East Harlem Assembly Member Adam Clayton Powell IV, a scion to the Powell political family, announced his campaign against the Harlem lion Rep. Charles Rangel April 12.
Amid chants of “change is coming,” the five-term Assembly member kicked off his campaign on the neighborhood’s “lucky” corner: East 116th Street and Lexington Avenue, where he announced his first campaign for office in 1989. He unsuccessfully challenged then-Council Member Carolyn Maloney for her seat.
But Powell is hoping for a different outcome against Rangel, who is serving his 20th term in a district that covers Harlem, Northern Manhattan and a swath of the Upper West Side down to West 89th Street.
“Everyone knows change is coming. The question is, when,” Powell said. “We’ll be more than happy to honor the past but we must turn the page and invest in the future.”
Powell called his run for Congress a natural progression for someone in elected office for 20 years, first in the City Council then in the Assembly. He also dismissed the idea that he is trying to settle a score against Rangel, who ousted Powell’s father from a Congressional seat in 1970.
Indeed, the race is being billed as “Shakespearean,” though Powell said that “this is not about the Greek tragedy that the media loves about revenge.”
Powell’s father, Adam Clayton Powell, Jr., was first elected to the Harlem seat in 1944. By the 1960s, he was missing votes and accused of corruption. The senior Powell was under investigation by the House Judiciary Committee and the House barred him from holding his seat. But Powell sued for his seat, and the Supreme Court sided with him. He even tried for another term in 1970, but an ambitious Assembly member, Charles Rangel, attacked him for missing key votes, and beat him. In 1994, the younger Powell challenged Rangel, who beat him comfortably.
In the current race, the younger Powell has emphasized the need for new leadership in Congress, and cited his accomplishments in city and state government.
“I think my record is clear. The people of my district know me,” Powell said. “Many of them know of my service and my record. They know my legacy.”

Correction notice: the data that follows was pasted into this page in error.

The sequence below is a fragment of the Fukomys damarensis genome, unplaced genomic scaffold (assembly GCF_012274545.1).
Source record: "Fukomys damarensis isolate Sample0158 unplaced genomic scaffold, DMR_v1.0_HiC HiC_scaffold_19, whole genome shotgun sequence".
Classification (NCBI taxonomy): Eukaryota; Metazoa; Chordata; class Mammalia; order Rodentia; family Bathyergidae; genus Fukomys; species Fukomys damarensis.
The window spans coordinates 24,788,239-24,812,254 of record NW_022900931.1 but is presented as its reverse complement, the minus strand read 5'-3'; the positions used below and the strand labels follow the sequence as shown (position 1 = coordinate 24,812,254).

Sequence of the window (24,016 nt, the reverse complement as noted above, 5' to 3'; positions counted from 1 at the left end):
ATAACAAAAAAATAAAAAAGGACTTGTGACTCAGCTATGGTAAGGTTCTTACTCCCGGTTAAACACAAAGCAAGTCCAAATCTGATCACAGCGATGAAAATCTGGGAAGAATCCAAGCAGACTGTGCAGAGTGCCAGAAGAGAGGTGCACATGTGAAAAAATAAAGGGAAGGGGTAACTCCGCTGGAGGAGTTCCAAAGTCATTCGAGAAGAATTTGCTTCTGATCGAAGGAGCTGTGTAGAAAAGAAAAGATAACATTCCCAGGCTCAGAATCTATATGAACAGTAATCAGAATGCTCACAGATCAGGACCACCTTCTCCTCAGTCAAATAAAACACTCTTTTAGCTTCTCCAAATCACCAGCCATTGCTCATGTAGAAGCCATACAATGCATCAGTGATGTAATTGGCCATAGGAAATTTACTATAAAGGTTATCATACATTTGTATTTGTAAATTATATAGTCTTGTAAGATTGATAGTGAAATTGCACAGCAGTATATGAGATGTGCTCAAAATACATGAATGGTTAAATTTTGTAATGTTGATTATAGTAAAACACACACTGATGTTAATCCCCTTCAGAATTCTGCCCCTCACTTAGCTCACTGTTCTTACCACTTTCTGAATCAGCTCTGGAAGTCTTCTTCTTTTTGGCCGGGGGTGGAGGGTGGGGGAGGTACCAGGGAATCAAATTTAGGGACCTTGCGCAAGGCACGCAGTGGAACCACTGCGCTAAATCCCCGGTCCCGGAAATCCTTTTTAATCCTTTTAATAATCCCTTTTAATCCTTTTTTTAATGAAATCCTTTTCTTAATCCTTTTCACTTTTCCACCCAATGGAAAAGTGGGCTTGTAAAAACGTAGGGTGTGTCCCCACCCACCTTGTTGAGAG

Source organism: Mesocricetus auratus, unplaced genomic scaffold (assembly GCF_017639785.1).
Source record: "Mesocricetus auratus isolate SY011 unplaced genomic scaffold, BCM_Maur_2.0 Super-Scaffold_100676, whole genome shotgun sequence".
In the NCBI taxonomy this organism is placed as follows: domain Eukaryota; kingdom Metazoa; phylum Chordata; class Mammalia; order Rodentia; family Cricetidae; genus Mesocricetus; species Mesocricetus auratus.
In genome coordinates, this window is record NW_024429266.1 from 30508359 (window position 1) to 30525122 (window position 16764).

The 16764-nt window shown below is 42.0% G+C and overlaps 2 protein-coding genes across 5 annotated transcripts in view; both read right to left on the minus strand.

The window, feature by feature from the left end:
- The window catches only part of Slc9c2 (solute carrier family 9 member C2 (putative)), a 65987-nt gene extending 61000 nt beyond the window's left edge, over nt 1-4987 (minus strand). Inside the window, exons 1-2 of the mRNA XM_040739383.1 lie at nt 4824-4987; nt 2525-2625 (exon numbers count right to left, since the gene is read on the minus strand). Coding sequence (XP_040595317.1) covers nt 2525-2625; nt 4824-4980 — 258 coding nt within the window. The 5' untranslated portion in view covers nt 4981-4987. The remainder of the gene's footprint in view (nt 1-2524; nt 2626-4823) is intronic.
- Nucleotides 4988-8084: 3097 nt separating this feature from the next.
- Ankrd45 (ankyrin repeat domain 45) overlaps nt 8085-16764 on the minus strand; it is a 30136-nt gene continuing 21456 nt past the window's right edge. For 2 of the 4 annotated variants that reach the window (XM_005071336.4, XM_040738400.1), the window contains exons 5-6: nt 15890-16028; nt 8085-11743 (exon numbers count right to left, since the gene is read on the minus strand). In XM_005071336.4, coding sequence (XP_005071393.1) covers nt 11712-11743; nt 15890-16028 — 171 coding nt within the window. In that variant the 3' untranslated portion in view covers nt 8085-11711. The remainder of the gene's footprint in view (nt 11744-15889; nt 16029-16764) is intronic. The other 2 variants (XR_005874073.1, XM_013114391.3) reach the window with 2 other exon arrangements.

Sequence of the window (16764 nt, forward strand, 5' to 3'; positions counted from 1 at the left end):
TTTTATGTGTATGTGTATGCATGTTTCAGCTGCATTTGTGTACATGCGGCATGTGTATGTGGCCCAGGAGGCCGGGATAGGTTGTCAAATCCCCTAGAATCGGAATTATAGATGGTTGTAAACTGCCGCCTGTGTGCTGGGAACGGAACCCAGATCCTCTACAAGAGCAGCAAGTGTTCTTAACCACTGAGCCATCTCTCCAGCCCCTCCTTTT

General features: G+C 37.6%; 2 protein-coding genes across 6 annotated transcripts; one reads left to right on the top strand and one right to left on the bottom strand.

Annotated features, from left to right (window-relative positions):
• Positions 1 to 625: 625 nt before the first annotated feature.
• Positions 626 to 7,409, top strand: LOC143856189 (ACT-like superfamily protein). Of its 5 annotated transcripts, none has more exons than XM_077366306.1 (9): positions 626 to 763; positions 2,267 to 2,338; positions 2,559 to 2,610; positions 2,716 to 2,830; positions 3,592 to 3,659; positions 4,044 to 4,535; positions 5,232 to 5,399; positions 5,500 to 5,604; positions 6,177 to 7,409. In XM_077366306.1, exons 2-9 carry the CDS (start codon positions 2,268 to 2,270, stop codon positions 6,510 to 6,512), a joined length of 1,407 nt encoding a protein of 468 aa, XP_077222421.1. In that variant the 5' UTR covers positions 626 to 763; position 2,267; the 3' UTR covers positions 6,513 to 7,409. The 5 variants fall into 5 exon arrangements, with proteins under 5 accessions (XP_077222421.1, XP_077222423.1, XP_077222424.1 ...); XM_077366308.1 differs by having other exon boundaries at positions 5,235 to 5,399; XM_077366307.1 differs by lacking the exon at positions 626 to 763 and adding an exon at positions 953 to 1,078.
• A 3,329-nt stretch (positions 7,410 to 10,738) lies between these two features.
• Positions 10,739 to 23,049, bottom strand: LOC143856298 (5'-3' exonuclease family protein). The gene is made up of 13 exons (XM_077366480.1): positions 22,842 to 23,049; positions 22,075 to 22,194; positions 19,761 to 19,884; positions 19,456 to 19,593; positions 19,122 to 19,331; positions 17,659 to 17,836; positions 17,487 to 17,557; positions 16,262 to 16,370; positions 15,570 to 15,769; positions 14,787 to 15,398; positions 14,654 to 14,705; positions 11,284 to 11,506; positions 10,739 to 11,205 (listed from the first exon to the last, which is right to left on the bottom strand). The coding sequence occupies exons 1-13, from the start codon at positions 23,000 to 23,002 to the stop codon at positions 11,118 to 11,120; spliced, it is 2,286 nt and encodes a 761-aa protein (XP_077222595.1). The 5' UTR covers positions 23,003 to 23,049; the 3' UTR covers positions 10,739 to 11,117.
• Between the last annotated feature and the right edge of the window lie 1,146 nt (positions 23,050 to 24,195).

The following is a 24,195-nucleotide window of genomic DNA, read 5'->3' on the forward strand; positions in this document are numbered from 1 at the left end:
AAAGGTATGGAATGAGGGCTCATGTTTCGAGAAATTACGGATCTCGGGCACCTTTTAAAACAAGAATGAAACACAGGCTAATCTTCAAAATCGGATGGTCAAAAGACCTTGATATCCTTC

But Powell has also had recent problems as well. Earlier this month, he was found guilty of driving while impaired on the West Side Highway, stemming from a 2008 arrest. During the trial, jurors saw a police video of Powell taking sobriety tests and admitting that he was not “drinking that much.” He was found not guilty of drunk driving.
“Did you see the video? Did I appear to be impaired?” Powell asked at his campaign kick off. “The fact is I was completely fine.”
Powell’s challenge comes on the heels of ethical issues for Rangel. In February, the House ethics committee said the Congressman accepted corporate-funded trips in violation of House rules, and an investigation into tax issues continues.
Other challengers have emerged since the Rangel investigation started, including two Democrats—community banker Vince Morgan and Joyce Johnson—and local minister Michael Faulker, who is running as a Republican.
Kevin Wardally, Rangel’s campaign manager, said that delivering services and funding to the district has earned the congressman goodwill with his constituents.
“When he talks about that as he goes around his district and lays out exactly what he’s done time and time again,” Wardally said, “I think the people of the district will reward him with re-election.”n
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